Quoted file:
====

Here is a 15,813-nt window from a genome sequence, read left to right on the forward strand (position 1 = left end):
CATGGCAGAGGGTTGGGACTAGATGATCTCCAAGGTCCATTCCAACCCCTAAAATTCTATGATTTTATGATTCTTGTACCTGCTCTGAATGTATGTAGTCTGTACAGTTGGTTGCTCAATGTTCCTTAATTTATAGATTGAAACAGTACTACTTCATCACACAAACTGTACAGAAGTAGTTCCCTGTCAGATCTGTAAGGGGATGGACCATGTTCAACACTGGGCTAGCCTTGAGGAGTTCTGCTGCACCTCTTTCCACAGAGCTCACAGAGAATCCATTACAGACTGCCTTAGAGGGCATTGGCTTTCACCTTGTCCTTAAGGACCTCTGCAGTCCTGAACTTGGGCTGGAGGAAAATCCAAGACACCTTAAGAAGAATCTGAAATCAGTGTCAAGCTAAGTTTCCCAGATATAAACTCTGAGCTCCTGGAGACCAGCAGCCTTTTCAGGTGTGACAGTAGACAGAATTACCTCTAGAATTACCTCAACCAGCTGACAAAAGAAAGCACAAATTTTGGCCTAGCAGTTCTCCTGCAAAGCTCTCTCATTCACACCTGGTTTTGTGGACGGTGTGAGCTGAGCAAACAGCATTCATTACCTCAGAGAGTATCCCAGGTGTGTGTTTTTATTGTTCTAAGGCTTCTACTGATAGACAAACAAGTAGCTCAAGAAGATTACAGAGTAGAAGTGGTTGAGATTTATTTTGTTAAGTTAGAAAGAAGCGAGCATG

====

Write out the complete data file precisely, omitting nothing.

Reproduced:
Here is a 15,813-nt window from a genome sequence, read left to right on the forward strand (position 1 = left end):
CATGGCAGAGGGTTGGGACTAGATGATCTCCAAGGTCCATTCCAACCCCTAAAATTCTATGATTTTATGATTCTTGTACCTGCTCTGAATGTATGTAGTCTGTACAGTTGGTTGCTCAATGTTCCTTAATTTATAGATTGAAACAGTACTACTTCATCACACAAACTGTACAGAAGTAGTTCCCTGTCAGATCTGTAAGGGGATGGACCATGTTCAACACTGGGCTAGCCTTGAGGAGTTCTGCTGCACCTCTTTCCACAGAGCTCACAGAGAATCCATTACAGACTGCCTTAGAGGGCATTGGCTTTCACCTTGTCCTTAAGGACCTCTGCAGTCCTGAACTTGGGCTGGAGGAAAATCCAAGACACCTTAAGAAGAATCTGAAATCAGTGTCAAGCTAAGTTTCCCAGATATAAACTCTGAGCTCCTGGAGACCAGCAGCCTTTTCAGGTGTGACAGTAGACAGAATTACCTCTAGAATTACCTCAACCAGCTGACAAAAGAAAGCACAAATTTTGGCCTAGCAGTTCTCCTGCAAAGCTCTCTCATTCACACCTGGTTTTGTGGACGGTGTGAGCTGAGCAAACAGCATTCATTACCTCAGAGAGTATCCCAGGTGTGTGTTTTTATTGTTCTAAGGCTTCTACTGATAGACAAACAAGTAGCTCAAGAAGATTACAGAGTAGAAGTGGTTGAGATTTATTTTGTTAAGTTAGAAAGAAGCGAGCATG